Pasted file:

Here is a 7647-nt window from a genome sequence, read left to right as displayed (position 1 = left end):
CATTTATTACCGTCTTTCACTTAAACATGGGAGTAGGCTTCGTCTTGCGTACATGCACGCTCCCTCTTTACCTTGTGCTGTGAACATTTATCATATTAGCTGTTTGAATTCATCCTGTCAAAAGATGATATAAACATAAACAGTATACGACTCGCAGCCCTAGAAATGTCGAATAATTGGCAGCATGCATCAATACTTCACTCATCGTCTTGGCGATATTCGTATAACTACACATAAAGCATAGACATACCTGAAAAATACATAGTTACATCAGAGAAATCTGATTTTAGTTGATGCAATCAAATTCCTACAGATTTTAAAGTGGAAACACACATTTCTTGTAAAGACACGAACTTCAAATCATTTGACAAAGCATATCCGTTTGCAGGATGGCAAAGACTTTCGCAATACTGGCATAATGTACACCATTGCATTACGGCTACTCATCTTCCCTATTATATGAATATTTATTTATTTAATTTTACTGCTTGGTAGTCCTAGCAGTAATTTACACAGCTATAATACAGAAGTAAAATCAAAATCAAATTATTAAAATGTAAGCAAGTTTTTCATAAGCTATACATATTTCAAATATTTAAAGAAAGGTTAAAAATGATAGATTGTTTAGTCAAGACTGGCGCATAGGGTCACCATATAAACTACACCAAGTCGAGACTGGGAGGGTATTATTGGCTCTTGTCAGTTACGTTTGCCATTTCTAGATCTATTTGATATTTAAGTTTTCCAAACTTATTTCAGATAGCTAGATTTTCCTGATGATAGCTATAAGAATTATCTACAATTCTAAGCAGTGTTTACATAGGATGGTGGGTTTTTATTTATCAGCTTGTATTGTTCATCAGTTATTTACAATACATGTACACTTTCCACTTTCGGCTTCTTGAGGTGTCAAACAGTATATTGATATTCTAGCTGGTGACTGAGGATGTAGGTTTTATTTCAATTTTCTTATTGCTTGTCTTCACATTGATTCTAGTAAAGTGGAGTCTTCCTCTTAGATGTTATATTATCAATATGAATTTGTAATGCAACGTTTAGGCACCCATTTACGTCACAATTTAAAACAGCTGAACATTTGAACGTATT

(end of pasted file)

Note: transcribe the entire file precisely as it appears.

Here is a 7647-nt window from a genome sequence, read left to right as displayed (position 1 = left end):
CATTTATTACCGTCTTTCACTTAAACATGGGAGTAGGCTTCGTCTTGCGTACATGCACGCTCCCTCTTTACCTTGTGCTGTGAACATTTATCATATTAGCTGTTTGAATTCATCCTGTCAAAAGATGATATAAACATAAACAGTATACGACTCGCAGCCCTAGAAATGTCGAATAATTGGCAGCATGCATCAATACTTCACTCATCGTCTTGGCGATATTCGTATAACTACACATAAAGCATAGACATACCTGAAAAATACATAGTTACATCAGAGAAATCTGATTTTAGTTGATGCAATCAAATTCCTACAGATTTTAAAGTGGAAACACACATTTCTTGTAAAGACACGAACTTCAAATCATTTGACAAAGCATATCCGTTTGCAGGATGGCAAAGACTTTCGCAATACTGGCATAATGTACACCATTGCATTACGGCTACTCATCTTCCCTATTATATGAATATTTATTTATTTAATTTTACTGCTTGGTAGTCCTAGCAGTAATTTACACAGCTATAATACAGAAGTAAAATCAAAATCAAATTATTAAAATGTAAGCAAGTTTTTCATAAGCTATACATATTTCAAATATTTAAAGAAAGGTTAAAAATGATAGATTGTTTAGTCAAGACTGGCGCATAGGGTCACCATATAAACTACACCAAGTCGAGACTGGGAGGGTATTATTGGCTCTTGTCAGTTACGTTTGCCATTTCTAGATCTATTTGATATTTAAGTTTTCCAAACTTATTTCAGATAGCTAGATTTTCCTGATGATAGCTATAAGAATTATCTACAATTCTAAGCAGTGTTTACATAGGATGGTGGGTTTTTATTTATCAGCTTGTATTGTTCATCAGTTATTTACAATACATGTACACTTTCCACTTTCGGCTTCTTGAGGTGTCAAACAGTATATTGATATTCTAGCTGGTGACTGAGGATGTAGGTTTTATTTCAATTTTCTTATTGCTTGTCTTCACATTGATTCTAGTAAAGTGGAGTCTTCCTCTTAGATGTTATATTATCAATATGAATTTGTAATGCAACGTTTAGGCACCCATTTACGTCACAATTTAAAACAGCTGAACATTTGAACGTATT